The old cathedral was constructed almost entirely in the 13th century. The church contains Biblical paintings, a colossal statue of Christ seated between the Virgin Mary and St John – all dating from 13th century and presented by the emperor Charles V.
Walking around before we decided to get warm in some coffee place, I noticed the Palais de Justice and its portal. It was beautiful and richly representative for the small city like Saint Omer – indeed rich country, or at least it used to be.
The next stop was Saint Bertin Abbey ruins. It was one of the most powerful abbeys in Northern Europe during the entire medieval period.
Three monks founded the first benedictine abbey along the Aa river in the 7th century. These three monks, Momelin, Ebertram and Bertin were sent by St. Omer to evangelize the territories on the north.
The night we welcomed in beautiful holiday inn called Villa Saint Marguerite. We had a view on the lake and river Aa and listened the rain.
The next day we visited La Coupole!
Also known as the Coupole d’Helfaut-Wizernes and originally codenamed Bauvorhaben 21 (Building Project 21). It was a Second World War bunker complex located about 5 km from Saint Omer.
It was built by the forces of Nazi Germany between 1943 and 1944 to serve as a launch base for V-2 rockets directed against London and southern England. Luckily, the WW2 ended 2 weeks before they were launched.
We entered into this claustrophobic and moistened and depressive underground building. There were photo exhibitions about rockets from World Wars.
We watched the movie about Nazi occupation of French territory from where the Nazis were building rockets and bombard UK. However, Winston Churchill discovered their intentions and destroyed the rocket constructions by bombing from the air. The Nazis decided to go underground.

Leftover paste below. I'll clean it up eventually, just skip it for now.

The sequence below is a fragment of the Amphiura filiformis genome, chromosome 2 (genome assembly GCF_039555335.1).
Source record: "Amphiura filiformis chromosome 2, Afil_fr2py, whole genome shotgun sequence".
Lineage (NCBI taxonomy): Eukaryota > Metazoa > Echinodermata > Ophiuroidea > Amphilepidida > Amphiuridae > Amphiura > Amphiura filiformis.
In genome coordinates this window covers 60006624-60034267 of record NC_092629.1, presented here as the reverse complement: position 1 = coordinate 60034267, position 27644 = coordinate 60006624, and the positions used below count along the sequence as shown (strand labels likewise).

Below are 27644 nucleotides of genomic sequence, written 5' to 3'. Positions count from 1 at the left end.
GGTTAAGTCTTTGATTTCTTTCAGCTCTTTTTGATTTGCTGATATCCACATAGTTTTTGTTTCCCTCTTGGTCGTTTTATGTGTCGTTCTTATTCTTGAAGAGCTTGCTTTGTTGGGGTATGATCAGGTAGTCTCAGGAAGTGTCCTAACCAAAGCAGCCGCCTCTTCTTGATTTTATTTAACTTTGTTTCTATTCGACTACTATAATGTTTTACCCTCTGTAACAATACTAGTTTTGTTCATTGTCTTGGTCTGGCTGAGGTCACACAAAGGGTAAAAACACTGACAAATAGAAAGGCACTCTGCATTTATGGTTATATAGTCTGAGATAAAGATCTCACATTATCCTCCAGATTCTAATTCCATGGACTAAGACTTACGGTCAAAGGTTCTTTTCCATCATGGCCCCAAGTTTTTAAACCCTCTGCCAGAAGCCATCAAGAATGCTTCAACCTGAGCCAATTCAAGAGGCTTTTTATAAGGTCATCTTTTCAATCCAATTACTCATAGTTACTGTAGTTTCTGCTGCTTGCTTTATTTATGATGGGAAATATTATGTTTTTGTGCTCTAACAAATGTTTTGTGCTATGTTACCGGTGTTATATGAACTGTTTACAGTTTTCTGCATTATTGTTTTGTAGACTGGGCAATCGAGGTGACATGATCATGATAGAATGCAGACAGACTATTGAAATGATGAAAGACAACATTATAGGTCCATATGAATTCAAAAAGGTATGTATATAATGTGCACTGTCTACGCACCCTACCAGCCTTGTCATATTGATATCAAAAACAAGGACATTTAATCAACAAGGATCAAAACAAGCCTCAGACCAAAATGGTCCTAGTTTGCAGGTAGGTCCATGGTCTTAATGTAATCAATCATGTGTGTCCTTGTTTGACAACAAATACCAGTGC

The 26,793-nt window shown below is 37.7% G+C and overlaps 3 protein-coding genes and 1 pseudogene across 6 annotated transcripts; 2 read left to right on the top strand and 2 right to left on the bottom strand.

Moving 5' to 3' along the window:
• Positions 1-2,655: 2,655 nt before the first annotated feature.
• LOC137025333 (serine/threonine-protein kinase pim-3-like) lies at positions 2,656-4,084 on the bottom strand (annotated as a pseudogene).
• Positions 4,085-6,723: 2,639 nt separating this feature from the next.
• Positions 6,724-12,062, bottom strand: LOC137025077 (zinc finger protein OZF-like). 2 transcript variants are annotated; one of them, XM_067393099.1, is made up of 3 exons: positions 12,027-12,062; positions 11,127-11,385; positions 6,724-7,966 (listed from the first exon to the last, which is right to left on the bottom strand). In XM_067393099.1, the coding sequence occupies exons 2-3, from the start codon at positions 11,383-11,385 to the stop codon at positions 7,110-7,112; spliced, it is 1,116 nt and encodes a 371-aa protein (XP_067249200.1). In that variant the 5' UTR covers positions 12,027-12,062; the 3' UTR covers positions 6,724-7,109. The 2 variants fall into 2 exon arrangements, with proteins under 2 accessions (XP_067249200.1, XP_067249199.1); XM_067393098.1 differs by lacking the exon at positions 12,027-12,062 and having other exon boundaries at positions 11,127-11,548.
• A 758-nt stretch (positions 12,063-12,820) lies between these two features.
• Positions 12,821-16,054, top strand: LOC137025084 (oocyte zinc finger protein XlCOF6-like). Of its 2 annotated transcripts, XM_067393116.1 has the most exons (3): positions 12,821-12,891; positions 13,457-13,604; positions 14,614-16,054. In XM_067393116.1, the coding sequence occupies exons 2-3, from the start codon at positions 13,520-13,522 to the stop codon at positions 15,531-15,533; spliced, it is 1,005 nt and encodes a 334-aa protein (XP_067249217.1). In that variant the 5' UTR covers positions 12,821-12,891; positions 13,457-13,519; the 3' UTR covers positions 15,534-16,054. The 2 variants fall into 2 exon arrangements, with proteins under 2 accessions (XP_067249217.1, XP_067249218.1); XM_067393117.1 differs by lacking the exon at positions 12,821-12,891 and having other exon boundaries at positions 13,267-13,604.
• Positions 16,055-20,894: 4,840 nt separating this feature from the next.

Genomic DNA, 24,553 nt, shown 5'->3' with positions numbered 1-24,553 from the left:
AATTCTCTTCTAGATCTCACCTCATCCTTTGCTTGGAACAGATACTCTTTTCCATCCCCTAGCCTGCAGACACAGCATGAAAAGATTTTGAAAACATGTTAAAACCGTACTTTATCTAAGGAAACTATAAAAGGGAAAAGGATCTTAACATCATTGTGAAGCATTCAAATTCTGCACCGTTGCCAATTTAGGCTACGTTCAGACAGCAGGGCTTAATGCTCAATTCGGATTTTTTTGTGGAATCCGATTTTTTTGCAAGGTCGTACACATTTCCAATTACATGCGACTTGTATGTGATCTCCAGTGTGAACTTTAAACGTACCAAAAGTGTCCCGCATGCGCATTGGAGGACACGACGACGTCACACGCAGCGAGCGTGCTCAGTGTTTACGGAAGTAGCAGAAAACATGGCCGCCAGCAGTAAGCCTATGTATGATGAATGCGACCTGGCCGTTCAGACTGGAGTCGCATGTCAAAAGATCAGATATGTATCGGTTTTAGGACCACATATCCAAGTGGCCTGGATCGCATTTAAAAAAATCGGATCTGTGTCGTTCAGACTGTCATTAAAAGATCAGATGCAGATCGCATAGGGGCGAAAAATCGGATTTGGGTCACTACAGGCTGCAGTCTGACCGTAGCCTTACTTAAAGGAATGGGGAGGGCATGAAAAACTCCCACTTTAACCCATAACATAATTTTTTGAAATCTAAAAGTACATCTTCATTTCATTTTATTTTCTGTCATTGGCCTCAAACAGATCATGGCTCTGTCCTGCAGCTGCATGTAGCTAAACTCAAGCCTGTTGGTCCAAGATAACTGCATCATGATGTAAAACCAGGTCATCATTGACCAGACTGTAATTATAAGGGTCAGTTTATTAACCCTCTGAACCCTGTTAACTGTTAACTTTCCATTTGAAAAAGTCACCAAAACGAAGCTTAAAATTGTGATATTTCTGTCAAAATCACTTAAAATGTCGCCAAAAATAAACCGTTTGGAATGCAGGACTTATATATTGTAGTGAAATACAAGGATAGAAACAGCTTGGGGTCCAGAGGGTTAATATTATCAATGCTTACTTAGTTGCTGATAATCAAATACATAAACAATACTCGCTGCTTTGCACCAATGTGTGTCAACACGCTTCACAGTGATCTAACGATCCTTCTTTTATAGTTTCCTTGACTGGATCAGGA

Poor engineers and camp prisoners were building the rocket in terrible conditions wearing the prison clothes.
Of course, we all know how the World War ll ended. The main creator of this idea, the Nazi Wernher von Braun was later invided by US (even though he was a strong SS member) to become member of NASA and participate the project of first man landing to Moon. In fact, he created the rocket that landed on the Moon. You do the moral here.
We walked a bit more through the museum of French resistance and then entered the Planetarium. We sat into the chairs (more precisely we laid) and listened the guiding voice of nice French lady explaining us the solar system while the planets and stars were appearing in front of us in 4D technique.
Lunch time! Welsh again, but vegetarian version and brilliant local beer La Goudale 🙂 with pizza, of course!
The last thing we visited was Maison du Marais. Actually, we were not able to enter cause it is closed on Sunday but we made a walk around through the beautiful nature: the bog, birds, river Aa, tall grass…
For the end, let me show you the beer I decided to buy for home. In case you are interested in local dialect:
Travelling to Portugal for the third time, and trying to enter this beautiful palace for the third as well. Third is a charm – they say! 🙂
My friend picked me up at the airport. I had coul,e of hours free before my conference started, So we immediately went towards the city of Sintra – a picturesque Portuguese town that is set amidst the pine-covered hills of the Serra de Sintra.
The historic center of the Vila de Sintra is famous for its 19th-century Romanticist architecture, historic estates & villas, gardens, and numerous royal palaces & castles.
In all it’s mystical beauty – it used to attract famous people like poet Lord George Gordon Byron and still continues nowadays with people like Madonna etc.
You can notice the glorious houses and villas hidden behind the greenery and bushes while climbing upwards towards the castle.
Instead of climbing up towards the Pena Castle, my friend and I took the tuk tuk. I know, crazy, right? You wouldn’t expect it here in Portugal, right? However, if you look again, you will notice narrow roads which sometimes turns sharply where the opposite car is coming unexpectedly. Tuk tuk makes sense, no? 15 EUR for 20 min of the ride. Nikola and I happily jumped in 🙂